tual powers, which would cause us to shrink to very pigmies in his presence. It would be pleasant, we think, to look on the god-like brow, and to drink in some of the heavenly eloquence which proceeds from the lips of the oracle. But then how awful to lift up one's own tiny voice, and to speak of one's own accord in such an inspired atmosphere! If Plato would befriend us, as he did Perseus by the loan of his helmet, which would confer invisibility on us, the meeting with such a superior being would be truly edifying. But voluntarily to assume the responsibility of placing our own dwarfish proportions where the sun-like eye of genius can look us through and through, is too dreadful to think of. After various conflicts, and shifting of purposes, however, curiosity gets the whip-end of our timidity, and with a palpitating heart and tremulous knee, we approach the great man. Our bewilderment, for a while, is overwhelmingly great, and would utterly overpower us, but for some resemblance to humanity which the illustrious individual kindly condescends to put forth. We take courage, and look up, and are speedily disenchanted. Then how quickly do our dreams of supernatural gifts vanish! What gay somersets do our expectations throw! We look
upon the great man's brow, and it resembleth our own; his voice bath no peculiar music in its tones; and he even deigns to eat and blow his nose, much like other bipeds! We grow bold ; we breathe more freely; we open our eyes wide, not fearing immediate blindness, for our temerity, in looking at the intellectual luminary. Our ears are not ravished with notes sweeter than the false syren’s. Our minds are not left gazing into the dim distance, at the superior eagle-like thoughts of the genius. The scales fall from the eye; we behold but a man, a compound of strength and weaknesses like ourselves; and we begin to converse with him, without any dread of annibilation. Thus doth familiarity with one whose fame has filled the land, and whose praises are on every lip,.convince us that our awful conceptions relative to human greatness are roman. tic, and that a man of genius is but a modified combination of the very commonest materials that enter into the composition of mor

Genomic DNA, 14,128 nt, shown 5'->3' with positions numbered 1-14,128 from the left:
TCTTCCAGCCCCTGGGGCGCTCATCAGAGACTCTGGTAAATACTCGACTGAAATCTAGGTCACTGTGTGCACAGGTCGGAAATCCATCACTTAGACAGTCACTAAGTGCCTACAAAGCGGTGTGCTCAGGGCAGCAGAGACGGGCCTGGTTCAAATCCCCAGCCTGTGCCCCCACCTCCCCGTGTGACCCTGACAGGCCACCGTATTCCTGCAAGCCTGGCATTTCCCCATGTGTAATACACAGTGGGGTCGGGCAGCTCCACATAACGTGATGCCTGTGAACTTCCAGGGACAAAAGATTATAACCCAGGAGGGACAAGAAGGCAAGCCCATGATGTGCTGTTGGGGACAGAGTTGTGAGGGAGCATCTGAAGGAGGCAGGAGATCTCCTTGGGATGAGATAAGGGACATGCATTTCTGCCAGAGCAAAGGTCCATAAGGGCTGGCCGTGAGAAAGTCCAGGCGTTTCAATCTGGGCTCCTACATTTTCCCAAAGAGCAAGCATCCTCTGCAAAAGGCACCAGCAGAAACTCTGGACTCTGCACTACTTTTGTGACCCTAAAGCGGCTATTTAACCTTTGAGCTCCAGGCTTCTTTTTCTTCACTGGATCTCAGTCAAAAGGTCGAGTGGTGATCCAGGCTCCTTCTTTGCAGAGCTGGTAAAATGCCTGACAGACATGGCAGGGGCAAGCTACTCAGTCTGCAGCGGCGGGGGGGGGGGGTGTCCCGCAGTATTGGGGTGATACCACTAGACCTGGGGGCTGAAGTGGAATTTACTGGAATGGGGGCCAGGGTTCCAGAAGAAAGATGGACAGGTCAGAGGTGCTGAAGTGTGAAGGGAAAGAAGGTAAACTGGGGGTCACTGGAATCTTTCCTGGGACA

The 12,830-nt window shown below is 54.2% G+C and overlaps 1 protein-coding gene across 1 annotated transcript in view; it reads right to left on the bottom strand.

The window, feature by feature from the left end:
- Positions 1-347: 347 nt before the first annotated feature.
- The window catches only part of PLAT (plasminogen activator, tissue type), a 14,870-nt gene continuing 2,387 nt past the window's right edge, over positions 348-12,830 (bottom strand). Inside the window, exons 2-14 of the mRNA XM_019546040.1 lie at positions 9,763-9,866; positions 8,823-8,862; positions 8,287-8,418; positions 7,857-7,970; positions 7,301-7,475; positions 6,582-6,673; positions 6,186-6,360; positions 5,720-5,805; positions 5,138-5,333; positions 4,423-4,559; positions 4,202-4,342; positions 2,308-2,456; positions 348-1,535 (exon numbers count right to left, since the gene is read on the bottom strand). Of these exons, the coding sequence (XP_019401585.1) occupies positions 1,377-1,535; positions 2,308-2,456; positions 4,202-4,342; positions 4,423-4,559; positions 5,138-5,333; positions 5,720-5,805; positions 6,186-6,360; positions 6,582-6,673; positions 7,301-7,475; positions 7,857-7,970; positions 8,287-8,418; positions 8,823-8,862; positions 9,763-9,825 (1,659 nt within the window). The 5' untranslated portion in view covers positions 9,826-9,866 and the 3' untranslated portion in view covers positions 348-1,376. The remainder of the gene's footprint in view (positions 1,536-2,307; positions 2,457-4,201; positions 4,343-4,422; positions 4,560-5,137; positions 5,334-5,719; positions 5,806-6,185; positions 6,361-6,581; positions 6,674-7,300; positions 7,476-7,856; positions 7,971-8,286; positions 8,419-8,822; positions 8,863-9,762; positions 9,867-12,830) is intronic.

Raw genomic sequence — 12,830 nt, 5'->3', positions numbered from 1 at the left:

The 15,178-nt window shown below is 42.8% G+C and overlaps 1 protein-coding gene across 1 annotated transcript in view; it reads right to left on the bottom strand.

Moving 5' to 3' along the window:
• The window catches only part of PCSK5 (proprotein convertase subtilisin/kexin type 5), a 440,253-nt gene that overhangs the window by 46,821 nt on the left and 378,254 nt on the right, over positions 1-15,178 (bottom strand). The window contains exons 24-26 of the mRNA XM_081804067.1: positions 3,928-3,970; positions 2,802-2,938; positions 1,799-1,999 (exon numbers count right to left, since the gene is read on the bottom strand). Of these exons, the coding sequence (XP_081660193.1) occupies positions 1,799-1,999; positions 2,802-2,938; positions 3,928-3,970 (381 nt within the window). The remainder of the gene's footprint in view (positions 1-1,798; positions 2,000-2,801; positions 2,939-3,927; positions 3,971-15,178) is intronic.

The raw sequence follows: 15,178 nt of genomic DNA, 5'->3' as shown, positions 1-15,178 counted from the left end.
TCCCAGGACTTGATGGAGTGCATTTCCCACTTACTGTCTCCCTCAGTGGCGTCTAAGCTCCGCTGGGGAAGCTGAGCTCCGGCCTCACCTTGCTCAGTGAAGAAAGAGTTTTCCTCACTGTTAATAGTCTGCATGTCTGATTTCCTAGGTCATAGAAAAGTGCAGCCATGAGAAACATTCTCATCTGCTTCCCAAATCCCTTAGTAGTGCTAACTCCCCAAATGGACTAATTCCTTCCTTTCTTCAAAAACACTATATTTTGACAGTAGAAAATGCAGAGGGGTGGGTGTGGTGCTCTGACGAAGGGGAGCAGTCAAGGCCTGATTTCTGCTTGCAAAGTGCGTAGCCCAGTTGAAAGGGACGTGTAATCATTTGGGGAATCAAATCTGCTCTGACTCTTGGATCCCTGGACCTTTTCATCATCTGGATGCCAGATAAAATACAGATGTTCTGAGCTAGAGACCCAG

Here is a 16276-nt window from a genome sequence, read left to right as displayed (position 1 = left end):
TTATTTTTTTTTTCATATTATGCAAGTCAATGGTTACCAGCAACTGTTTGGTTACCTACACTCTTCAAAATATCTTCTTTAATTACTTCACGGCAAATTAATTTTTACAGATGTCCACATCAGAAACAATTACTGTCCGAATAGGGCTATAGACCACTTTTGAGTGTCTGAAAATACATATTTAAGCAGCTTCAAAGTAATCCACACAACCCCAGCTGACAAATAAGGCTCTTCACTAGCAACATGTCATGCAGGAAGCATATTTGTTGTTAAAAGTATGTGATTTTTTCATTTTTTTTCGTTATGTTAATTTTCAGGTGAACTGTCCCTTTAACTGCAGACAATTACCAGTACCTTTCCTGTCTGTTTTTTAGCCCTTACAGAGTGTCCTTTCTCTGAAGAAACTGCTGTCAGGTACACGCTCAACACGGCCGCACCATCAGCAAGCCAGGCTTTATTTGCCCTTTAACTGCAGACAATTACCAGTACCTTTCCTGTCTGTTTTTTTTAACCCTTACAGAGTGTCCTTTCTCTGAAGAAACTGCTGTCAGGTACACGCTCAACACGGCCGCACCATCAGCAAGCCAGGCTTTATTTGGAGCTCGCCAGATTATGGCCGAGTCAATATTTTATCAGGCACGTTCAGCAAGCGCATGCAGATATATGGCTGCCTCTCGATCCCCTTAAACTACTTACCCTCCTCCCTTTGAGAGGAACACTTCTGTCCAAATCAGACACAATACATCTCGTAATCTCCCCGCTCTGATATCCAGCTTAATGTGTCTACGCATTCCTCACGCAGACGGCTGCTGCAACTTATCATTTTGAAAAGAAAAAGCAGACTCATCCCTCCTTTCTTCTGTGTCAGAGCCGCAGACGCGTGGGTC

With what quaking of heart and trembling of nerves do we, for the first time, in fresb-lipped youth, make our obeisance at the shrine of beauty? A beautiful woman is the ne plus ultra of all spectacles, to the young and fervid heart. We invest such a being with all the winning attributes of soul and sense. In our visions, we hang entranced on each blue vein that is seen on her transparent brow; her eye is a world of wonder; her cheek and its quick transitions form a visible, though unintelligible, mystery to our speculations ; the lips of the enchantress are all that symmetry and music can fashion and fll; and her form is a combination of grace and loveliness. Such an one's mind we deem of too elevated a caste to harbor a thought akin to impurity; and her heart, like some of those blissful regions in South America, is never visited by storms, but is a spot where spring ever smiles, and flowers ever bloom. How incompatible the dross and defilement of common natures seem with such splendors! Our romantic visions reject the suspicion that dirt can defile such deity. We fancy her perfect. We think her heart is the home of nothing but gentle affections, heavenly hopes, and bland sympathies. Alas, that experience should throw a shadow over the young heart's gorgeous dream of lovely woman! Well, we meet with one in whom are blended all the brilliant hues of our imaginings. It is not surprising that with the recollections of our dreams clinging to us, we should hesitate and falter, when for the first time we approach one who is about to realize in substance all that has been bright and beautiful in our visions. We address her in tremulous tones, and she answers us with kindness. How we hate, just then, that misanthropy which can discover nothing celestial in man nor woman! But anon, ‘ a change comes over the spirit of our dreams. We have seen the brow of the beauty clouded, and heard, it may be silliness, it may be scorn, emanate from her lips. We investigate the reasons of her changed aspect. Our conclusion is, that she is not made altogether as the angels are. Gradually the imagined perfections fall from the idol of our hearts, and she appears to us beautiful, it is true, but given to associations which would deepen the deformity of ugliness. We withdraw our worship. We feel that we have been victims of a sweet delusion. We give our adoration to the stars, to flowers; to songs of birds, the glorious ocean, the everlasting mountains ; or we concentrate it on some beau ideal of the mind, which leads us afar from the world and its ways. Thus does the magic which, as we stood afar off, appeared the inalienable property of beauty, give way before acquaintance. Familiarity strips romance from what we idolized, and when truth has fully dawned upon our perceptions, we either laugh at our delusions, or mourn to think that we have been deceived.